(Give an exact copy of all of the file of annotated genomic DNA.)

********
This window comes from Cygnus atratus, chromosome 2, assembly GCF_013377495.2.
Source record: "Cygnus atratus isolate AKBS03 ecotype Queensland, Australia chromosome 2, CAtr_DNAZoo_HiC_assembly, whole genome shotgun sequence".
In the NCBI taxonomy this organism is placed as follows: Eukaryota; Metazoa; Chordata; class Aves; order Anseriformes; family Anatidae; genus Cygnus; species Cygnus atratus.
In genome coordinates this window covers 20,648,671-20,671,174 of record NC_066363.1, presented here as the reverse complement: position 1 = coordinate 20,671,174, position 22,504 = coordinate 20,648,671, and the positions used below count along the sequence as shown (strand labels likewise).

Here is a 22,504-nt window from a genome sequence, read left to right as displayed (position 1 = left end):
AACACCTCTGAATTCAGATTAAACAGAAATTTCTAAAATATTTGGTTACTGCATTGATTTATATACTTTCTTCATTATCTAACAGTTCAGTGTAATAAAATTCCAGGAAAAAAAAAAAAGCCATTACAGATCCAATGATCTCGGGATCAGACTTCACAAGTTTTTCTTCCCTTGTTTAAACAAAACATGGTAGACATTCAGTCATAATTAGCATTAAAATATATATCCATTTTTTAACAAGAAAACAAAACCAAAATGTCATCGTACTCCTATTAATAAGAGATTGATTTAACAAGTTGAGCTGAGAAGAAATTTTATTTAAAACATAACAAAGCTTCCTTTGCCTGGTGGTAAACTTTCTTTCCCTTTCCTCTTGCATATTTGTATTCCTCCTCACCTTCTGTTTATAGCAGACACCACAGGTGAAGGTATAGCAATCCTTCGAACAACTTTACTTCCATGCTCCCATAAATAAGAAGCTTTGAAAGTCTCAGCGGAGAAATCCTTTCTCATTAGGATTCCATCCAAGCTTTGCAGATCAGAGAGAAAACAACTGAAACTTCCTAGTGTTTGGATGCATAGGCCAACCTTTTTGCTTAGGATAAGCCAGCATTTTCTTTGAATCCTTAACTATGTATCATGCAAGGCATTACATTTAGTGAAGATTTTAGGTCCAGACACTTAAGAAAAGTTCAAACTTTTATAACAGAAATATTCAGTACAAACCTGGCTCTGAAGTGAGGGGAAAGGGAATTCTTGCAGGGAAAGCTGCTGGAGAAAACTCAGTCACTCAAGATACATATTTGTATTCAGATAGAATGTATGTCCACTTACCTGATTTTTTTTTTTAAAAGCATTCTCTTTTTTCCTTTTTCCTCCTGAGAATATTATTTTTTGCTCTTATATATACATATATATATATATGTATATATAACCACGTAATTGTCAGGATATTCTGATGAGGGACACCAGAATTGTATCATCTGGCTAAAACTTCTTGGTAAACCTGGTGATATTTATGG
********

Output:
This window comes from Cygnus atratus, chromosome 2, assembly GCF_013377495.2.
Source record: "Cygnus atratus isolate AKBS03 ecotype Queensland, Australia chromosome 2, CAtr_DNAZoo_HiC_assembly, whole genome shotgun sequence".
In the NCBI taxonomy this organism is placed as follows: Eukaryota; Metazoa; Chordata; class Aves; order Anseriformes; family Anatidae; genus Cygnus; species Cygnus atratus.
In genome coordinates this window covers 20,648,671-20,671,174 of record NC_066363.1, presented here as the reverse complement: position 1 = coordinate 20,671,174, position 22,504 = coordinate 20,648,671, and the positions used below count along the sequence as shown (strand labels likewise).

Here is a 22,504-nt window from a genome sequence, read left to right as displayed (position 1 = left end):
AACACCTCTGAATTCAGATTAAACAGAAATTTCTAAAATATTTGGTTACTGCATTGATTTATATACTTTCTTCATTATCTAACAGTTCAGTGTAATAAAATTCCAGGAAAAAAAAAAAAGCCATTACAGATCCAATGATCTCGGGATCAGACTTCACAAGTTTTTCTTCCCTTGTTTAAACAAAACATGGTAGACATTCAGTCATAATTAGCATTAAAATATATATCCATTTTTTAACAAGAAAACAAAACCAAAATGTCATCGTACTCCTATTAATAAGAGATTGATTTAACAAGTTGAGCTGAGAAGAAATTTTATTTAAAACATAACAAAGCTTCCTTTGCCTGGTGGTAAACTTTCTTTCCCTTTCCTCTTGCATATTTGTATTCCTCCTCACCTTCTGTTTATAGCAGACACCACAGGTGAAGGTATAGCAATCCTTCGAACAACTTTACTTCCATGCTCCCATAAATAAGAAGCTTTGAAAGTCTCAGCGGAGAAATCCTTTCTCATTAGGATTCCATCCAAGCTTTGCAGATCAGAGAGAAAACAACTGAAACTTCCTAGTGTTTGGATGCATAGGCCAACCTTTTTGCTTAGGATAAGCCAGCATTTTCTTTGAATCCTTAACTATGTATCATGCAAGGCATTACATTTAGTGAAGATTTTAGGTCCAGACACTTAAGAAAAGTTCAAACTTTTATAACAGAAATATTCAGTACAAACCTGGCTCTGAAGTGAGGGGAAAGGGAATTCTTGCAGGGAAAGCTGCTGGAGAAAACTCAGTCACTCAAGATACATATTTGTATTCAGATAGAATGTATGTCCACTTACCTGATTTTTTTTTTTAAAAGCATTCTCTTTTTTCCTTTTTCCTCCTGAGAATATTATTTTTTGCTCTTATATATACATATATATATATATGTATATATAACCACGTAATTGTCAGGATATTCTGATGAGGGACACCAGAATTGTATCATCTGGCTAAAACTTCTTGGTAAACCTGGTGATATTTATGG